Green infrastructure, or landscaping features that mimic nature and cleanse pollutants with rain gardens, swales, downspout planters and other options, is a rapidly growing field, especially as climate change brings more intense and frequent storms.
Managing polluted stormwater runoff with green infrastructure and other methods is one of the Watershed’s core issues. Come learn about the Watershed’s advocacy efforts throughout New Jersey, explore some projects our scientists and other professionals have designed and installed in local towns and cities, and discover ways you can become involved in this journey.
Our stormwater experts have visited residents throughout central New Jersey to offer guidance on how to manage excess water on properties that results in wet basements, soggy lawns, and flooded streets. We offer workshops on building rain barrels, rain gardens, meadows, and other green infrastructure DIY possibilities for local properties.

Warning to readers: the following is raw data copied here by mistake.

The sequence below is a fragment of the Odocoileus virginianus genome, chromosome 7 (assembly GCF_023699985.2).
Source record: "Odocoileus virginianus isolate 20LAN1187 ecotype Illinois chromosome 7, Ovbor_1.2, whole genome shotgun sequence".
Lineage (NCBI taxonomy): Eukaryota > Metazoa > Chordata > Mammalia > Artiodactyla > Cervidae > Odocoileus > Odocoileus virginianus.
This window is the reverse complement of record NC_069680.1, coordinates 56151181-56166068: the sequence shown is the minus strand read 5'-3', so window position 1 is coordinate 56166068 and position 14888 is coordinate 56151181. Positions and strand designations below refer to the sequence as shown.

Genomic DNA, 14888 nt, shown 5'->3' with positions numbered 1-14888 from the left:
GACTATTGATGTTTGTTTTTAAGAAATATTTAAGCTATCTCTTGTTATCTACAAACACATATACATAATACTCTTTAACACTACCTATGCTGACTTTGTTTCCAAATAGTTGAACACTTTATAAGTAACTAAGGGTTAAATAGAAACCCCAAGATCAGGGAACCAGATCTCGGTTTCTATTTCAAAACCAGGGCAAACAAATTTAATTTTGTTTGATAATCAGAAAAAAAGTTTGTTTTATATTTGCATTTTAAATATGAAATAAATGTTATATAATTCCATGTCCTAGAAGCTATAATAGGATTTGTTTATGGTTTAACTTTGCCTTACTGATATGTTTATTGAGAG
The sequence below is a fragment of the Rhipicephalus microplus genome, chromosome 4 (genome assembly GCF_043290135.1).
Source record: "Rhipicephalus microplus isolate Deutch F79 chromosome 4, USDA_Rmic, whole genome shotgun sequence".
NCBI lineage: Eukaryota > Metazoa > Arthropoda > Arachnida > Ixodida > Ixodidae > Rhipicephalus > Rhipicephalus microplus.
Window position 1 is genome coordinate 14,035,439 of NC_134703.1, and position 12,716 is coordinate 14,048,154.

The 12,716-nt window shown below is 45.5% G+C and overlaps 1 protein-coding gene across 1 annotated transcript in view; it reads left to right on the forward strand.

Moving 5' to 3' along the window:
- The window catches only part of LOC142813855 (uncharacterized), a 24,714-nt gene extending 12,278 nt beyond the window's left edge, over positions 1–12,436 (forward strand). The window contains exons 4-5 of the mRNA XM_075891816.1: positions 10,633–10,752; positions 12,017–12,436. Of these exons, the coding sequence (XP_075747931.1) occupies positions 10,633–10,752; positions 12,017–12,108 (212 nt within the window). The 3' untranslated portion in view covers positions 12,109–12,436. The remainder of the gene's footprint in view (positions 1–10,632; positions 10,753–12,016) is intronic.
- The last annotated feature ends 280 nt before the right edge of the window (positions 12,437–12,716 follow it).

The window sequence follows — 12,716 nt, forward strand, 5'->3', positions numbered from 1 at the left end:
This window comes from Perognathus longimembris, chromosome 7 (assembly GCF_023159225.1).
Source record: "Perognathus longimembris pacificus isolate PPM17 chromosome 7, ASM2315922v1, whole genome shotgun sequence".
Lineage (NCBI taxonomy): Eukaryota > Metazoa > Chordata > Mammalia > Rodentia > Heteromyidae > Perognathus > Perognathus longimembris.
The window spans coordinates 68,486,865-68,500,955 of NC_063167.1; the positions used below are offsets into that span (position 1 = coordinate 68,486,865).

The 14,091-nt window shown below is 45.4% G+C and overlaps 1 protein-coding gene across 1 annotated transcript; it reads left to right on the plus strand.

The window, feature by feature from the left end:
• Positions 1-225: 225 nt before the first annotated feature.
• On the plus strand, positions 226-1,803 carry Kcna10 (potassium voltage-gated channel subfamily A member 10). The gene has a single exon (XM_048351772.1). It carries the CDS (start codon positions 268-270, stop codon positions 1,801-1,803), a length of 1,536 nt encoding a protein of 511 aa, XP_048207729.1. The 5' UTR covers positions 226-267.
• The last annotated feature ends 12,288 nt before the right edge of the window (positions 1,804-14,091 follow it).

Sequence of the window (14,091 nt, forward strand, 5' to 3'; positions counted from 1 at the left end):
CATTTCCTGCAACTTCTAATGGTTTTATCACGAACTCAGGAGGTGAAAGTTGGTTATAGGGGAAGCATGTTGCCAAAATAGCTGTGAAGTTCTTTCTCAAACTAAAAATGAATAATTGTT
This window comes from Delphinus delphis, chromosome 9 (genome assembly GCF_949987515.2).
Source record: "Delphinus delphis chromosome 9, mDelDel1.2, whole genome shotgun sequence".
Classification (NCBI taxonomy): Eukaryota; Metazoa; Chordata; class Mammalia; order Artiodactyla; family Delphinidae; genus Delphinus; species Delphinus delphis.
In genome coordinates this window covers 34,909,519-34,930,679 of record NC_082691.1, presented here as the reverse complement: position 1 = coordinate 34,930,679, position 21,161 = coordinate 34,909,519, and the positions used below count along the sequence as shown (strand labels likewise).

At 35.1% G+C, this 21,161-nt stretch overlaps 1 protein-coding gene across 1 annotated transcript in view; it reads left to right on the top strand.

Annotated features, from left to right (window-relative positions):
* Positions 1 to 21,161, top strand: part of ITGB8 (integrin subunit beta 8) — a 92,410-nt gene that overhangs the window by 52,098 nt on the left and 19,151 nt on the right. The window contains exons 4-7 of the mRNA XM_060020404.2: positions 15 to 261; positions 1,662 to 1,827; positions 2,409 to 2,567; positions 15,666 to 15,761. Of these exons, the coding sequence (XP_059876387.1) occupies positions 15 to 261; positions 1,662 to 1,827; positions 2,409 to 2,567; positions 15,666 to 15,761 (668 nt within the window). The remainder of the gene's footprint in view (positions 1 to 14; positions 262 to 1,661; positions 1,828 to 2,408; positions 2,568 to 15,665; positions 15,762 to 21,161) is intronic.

A driving factor in the rise of green infrastructure in New Jersey is a new rule issued by the state Department of Environmental Protection (NJDEP) that requires local towns and cities to amend their municipal stormwater ordinances. The Watershed advocated for the new state rule and has been working with towns to adopt local ordinances to implement the changes. We’ve designed a model ordinance that goes beyond the state’s basic requirements and have been advising towns in our region and across the state on this topic.
We invite all audiences — from novices to veterans — to visit our new Exploring Green Infrastructure page. Here you’ll find a treasure trove of useful information, local examples, videos, an interactive map, management tips, volunteer opportunities, training for professionals and residents, and more!